With the record-breaking Women’s March only months behind us and Women’s History Month currently upon us, it’s time to shine a spotlight on one of San Francisco’s most famed architects: Julia Morgan.

Born in San Francisco in 1872, Morgan would grow up to become one of the most prolific and talented architects in the United States. She was the first woman to be admitted to the architecture program at The École nationale supérieure des Beaux-Arts, and was also the first woman to receive the AIA Gold Medal.

While she’s probably best known for the ostentatious, yet captivating Hearst Castle in San Simeon, we’ve chosen to focus on four of her notable Bay Area designs. Read on to learn more about Julia Morgan and her eventful career.

El Campanil Bell Tower at Mills College

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Photo: Mills College

El Campanil Bell Tower was one of Morgan’s first designs. She worked with Susan Mills, the President of Mills College (originally a women’s university), to erect this bell tower with the hope of advancing opportunities for women. She benefitted from an uptick in prestige when the bell tower successfully withstood the 1906 earthquake.

Hearst Greek Theatre at UC Berkeley

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Photo: Sanfranman59/Wikimedia

Morgan helped to design the Hearst Greek Theatre while working in the office of John Galen Howard. William Randolph Hearst supported Morgan’s career greatly throughout her life, even going so far as to making her his principal architect. They were introduced through Hearst’s mother, who was the chief patron of the University of California at Berkeley.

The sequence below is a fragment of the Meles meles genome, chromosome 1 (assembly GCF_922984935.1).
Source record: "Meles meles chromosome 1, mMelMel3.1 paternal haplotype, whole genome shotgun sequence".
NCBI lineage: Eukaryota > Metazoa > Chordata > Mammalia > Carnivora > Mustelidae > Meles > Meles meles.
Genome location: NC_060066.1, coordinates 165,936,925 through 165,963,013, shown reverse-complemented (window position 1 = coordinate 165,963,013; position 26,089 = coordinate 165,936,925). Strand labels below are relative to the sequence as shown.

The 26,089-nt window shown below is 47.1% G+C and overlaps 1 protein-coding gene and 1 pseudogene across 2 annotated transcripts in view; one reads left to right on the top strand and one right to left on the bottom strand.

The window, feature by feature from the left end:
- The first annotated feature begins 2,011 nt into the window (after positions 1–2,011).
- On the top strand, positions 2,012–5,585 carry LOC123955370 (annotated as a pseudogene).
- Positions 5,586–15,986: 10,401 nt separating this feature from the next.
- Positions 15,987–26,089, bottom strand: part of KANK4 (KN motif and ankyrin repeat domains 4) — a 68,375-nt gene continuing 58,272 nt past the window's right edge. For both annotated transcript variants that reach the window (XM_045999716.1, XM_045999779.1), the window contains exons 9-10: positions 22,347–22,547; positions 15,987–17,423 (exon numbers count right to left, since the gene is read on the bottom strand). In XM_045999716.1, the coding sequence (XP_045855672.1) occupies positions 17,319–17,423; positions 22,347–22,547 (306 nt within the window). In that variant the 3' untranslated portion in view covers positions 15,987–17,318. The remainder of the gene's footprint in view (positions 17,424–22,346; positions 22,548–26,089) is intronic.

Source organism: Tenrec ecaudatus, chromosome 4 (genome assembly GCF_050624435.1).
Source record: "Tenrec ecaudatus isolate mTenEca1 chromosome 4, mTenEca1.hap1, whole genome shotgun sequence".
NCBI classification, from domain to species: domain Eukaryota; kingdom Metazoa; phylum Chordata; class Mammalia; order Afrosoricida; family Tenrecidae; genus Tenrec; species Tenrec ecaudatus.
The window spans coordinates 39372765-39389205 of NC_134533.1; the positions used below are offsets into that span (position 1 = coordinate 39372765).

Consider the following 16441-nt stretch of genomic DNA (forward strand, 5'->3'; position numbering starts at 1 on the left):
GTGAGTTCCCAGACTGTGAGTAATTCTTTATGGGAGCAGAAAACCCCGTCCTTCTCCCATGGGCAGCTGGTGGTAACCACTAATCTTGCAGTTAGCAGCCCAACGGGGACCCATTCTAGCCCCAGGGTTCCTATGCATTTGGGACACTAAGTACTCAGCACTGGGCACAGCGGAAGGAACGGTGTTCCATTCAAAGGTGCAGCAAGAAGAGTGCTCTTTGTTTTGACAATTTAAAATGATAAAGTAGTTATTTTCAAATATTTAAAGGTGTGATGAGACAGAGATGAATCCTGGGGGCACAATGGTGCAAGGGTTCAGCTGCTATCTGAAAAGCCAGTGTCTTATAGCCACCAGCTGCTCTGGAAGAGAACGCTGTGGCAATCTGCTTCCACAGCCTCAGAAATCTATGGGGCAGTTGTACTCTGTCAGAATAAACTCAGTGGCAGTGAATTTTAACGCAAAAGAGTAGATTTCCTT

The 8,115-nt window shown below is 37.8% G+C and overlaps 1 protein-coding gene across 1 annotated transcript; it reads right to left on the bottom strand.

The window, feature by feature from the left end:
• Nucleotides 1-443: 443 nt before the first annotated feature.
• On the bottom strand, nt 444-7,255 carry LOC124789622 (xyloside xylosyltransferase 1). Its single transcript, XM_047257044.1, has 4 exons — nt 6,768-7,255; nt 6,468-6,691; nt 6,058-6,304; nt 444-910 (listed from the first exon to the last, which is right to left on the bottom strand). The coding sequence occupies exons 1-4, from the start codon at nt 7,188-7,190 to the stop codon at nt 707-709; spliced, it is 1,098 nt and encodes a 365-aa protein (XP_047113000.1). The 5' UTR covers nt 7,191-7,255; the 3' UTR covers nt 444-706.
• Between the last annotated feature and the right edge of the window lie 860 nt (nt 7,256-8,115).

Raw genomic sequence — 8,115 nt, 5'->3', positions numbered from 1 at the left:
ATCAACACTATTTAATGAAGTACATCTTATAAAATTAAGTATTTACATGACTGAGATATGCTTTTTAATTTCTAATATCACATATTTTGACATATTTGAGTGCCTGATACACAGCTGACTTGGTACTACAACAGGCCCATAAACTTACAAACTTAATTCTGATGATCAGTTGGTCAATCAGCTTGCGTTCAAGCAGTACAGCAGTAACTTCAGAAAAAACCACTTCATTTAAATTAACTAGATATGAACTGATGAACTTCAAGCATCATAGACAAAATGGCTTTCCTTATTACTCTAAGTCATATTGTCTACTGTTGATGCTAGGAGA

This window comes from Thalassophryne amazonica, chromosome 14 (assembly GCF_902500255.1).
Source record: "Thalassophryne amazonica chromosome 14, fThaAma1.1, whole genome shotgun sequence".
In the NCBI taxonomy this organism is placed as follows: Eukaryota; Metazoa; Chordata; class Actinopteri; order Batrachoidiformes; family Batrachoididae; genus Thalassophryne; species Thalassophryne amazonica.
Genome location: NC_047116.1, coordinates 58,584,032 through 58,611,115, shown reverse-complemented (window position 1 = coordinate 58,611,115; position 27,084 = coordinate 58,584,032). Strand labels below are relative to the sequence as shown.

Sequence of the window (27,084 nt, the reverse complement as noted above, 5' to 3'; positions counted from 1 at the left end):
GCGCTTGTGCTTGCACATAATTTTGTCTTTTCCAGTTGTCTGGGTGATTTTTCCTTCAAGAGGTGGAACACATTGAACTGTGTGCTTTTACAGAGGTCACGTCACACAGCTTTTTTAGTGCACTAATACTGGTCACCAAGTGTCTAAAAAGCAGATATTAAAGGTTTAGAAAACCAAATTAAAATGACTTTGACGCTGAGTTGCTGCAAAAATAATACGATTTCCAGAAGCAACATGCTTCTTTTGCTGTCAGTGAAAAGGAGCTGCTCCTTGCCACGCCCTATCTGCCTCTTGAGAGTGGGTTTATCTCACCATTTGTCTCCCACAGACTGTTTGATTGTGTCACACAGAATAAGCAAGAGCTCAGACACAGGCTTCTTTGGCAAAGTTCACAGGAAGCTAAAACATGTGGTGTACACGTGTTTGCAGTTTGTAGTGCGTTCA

Oakland YWCA Building

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Photo: Our Oakland/Oakland Wiki

Built in 1915, the YWCA was the first social service agency in the City of Oakland. While Morgan went on to design 17 buildings for the organization, this Renaissance style masterpiece was designated as an Oakland Landmark in 1977 and was placed on the National Register of Historic Places in 1984. The Oakland chapter was founded entirely by women who wanted “to gather children together to teach them helpful things…To visit jails and hold prayer and Bible readings with the women.”

The Hearst Building

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Photo: hearstbuildingsf.com

The Hearst Building, which occupies the corner of Third and Market Street in San Francisco, was rebuilt twice between 1898 and 1911. Architect Julia Morgan was brought in by Hearst in 1938 to “complete a remodel of the [building’s] exterior entry way, the lobby on the ground floor and the parapet roof structure,” according to the website for The Hearst Building. Never one to shy away from the ornate, Morgan installed “20 cast bronze medallions containing fanciful animals above the front door” that boasted red, white and blue lighting, as well as a crest above the front entry. She also transformed the lobby and elevator interiors, which are still intact.

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